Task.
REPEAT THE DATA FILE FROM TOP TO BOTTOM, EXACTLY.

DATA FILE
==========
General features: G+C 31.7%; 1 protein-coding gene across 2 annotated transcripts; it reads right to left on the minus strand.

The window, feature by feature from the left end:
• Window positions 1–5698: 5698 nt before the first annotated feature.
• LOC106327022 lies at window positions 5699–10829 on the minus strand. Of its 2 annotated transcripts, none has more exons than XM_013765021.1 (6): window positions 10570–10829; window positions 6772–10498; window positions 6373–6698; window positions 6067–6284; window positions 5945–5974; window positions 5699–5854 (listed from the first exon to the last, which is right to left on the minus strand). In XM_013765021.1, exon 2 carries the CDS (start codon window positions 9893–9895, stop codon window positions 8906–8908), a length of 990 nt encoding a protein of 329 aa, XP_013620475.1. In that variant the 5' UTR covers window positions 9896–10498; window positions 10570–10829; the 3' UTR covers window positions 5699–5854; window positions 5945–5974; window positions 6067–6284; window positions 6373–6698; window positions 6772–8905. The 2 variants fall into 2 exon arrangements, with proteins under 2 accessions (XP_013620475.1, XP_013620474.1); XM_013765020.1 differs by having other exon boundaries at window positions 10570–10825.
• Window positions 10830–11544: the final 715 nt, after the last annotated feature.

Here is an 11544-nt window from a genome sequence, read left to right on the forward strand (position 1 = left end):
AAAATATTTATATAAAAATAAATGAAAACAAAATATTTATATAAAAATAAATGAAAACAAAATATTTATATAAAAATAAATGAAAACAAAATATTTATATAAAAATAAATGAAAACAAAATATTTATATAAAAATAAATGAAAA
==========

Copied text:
General features: G+C 31.7%; 1 protein-coding gene across 2 annotated transcripts; it reads right to left on the minus strand.

The window, feature by feature from the left end:
• Window positions 1–5698: 5698 nt before the first annotated feature.
• LOC106327022 lies at window positions 5699–10829 on the minus strand. Of its 2 annotated transcripts, none has more exons than XM_013765021.1 (6): window positions 10570–10829; window positions 6772–10498; window positions 6373–6698; window positions 6067–6284; window positions 5945–5974; window positions 5699–5854 (listed from the first exon to the last, which is right to left on the minus strand). In XM_013765021.1, exon 2 carries the CDS (start codon window positions 9893–9895, stop codon window positions 8906–8908), a length of 990 nt encoding a protein of 329 aa, XP_013620475.1. In that variant the 5' UTR covers window positions 9896–10498; window positions 10570–10829; the 3' UTR covers window positions 5699–5854; window positions 5945–5974; window positions 6067–6284; window positions 6373–6698; window positions 6772–8905. The 2 variants fall into 2 exon arrangements, with proteins under 2 accessions (XP_013620475.1, XP_013620474.1); XM_013765020.1 differs by having other exon boundaries at window positions 10570–10825.
• Window positions 10830–11544: the final 715 nt, after the last annotated feature.

Here is an 11544-nt window from a genome sequence, read left to right on the forward strand (position 1 = left end):
AAAATATTTATATAAAAATAAATGAAAACAAAATATTTATATAAAAATAAATGAAAACAAAATATTTATATAAAAATAAATGAAAACAAAATATTTATATAAAAATAAATGAAAACAAAATATTTATATAAAAATAAATGAAAA